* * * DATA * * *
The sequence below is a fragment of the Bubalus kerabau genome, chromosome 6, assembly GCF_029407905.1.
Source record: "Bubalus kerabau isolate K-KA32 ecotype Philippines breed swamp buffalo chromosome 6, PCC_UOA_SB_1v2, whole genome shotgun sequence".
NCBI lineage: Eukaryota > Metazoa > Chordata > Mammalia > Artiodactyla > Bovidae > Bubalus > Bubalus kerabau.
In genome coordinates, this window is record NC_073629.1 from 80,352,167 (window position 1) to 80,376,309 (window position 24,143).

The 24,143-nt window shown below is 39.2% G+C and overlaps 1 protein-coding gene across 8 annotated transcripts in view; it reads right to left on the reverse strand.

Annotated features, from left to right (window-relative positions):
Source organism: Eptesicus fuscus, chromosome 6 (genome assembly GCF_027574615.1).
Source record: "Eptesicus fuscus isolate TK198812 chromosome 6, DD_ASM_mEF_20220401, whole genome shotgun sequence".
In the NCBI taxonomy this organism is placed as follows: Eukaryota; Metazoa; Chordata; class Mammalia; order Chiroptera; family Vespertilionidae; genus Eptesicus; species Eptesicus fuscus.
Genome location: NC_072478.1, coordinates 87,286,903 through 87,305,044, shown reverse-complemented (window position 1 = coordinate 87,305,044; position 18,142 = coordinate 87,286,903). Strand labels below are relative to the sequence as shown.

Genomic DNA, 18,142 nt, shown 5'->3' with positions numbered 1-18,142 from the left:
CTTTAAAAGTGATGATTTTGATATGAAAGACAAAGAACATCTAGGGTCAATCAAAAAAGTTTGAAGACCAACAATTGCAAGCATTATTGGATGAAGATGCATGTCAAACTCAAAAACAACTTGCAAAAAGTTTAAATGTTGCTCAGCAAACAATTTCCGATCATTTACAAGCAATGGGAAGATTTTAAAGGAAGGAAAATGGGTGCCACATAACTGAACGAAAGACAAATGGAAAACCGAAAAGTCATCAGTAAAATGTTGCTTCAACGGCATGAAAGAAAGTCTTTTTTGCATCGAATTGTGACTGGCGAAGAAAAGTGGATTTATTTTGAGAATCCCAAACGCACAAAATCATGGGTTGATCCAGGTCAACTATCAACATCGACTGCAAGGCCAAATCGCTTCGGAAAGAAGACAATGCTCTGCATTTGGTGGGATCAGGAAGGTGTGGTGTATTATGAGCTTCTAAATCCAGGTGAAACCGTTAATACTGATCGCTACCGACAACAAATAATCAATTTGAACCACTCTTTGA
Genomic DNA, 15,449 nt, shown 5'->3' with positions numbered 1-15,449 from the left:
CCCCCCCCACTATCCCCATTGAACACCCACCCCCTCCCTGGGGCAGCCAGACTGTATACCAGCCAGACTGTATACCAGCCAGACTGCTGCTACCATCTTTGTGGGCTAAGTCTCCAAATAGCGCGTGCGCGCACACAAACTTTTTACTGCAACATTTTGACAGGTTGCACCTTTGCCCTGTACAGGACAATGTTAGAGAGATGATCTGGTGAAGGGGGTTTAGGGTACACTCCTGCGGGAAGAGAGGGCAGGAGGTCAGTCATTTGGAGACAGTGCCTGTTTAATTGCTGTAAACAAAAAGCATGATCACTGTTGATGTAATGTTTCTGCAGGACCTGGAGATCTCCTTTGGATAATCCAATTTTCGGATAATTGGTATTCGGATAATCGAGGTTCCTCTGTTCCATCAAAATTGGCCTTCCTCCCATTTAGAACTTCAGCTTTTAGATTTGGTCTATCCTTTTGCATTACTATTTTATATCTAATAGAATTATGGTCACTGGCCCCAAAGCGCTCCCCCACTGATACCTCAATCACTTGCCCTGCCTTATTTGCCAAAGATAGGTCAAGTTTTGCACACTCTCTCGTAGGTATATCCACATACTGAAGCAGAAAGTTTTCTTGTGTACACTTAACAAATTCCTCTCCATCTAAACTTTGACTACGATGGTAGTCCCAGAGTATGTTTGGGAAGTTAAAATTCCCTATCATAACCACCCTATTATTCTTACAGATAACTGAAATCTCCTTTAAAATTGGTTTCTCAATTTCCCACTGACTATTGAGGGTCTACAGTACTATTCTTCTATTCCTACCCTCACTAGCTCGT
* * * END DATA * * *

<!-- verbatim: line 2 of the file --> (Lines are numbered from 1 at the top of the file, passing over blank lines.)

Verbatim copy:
Source record: "Bubalus kerabau isolate K-KA32 ecotype Philippines breed swamp buffalo chromosome 6, PCC_UOA_SB_1v2, whole genome shotgun sequence".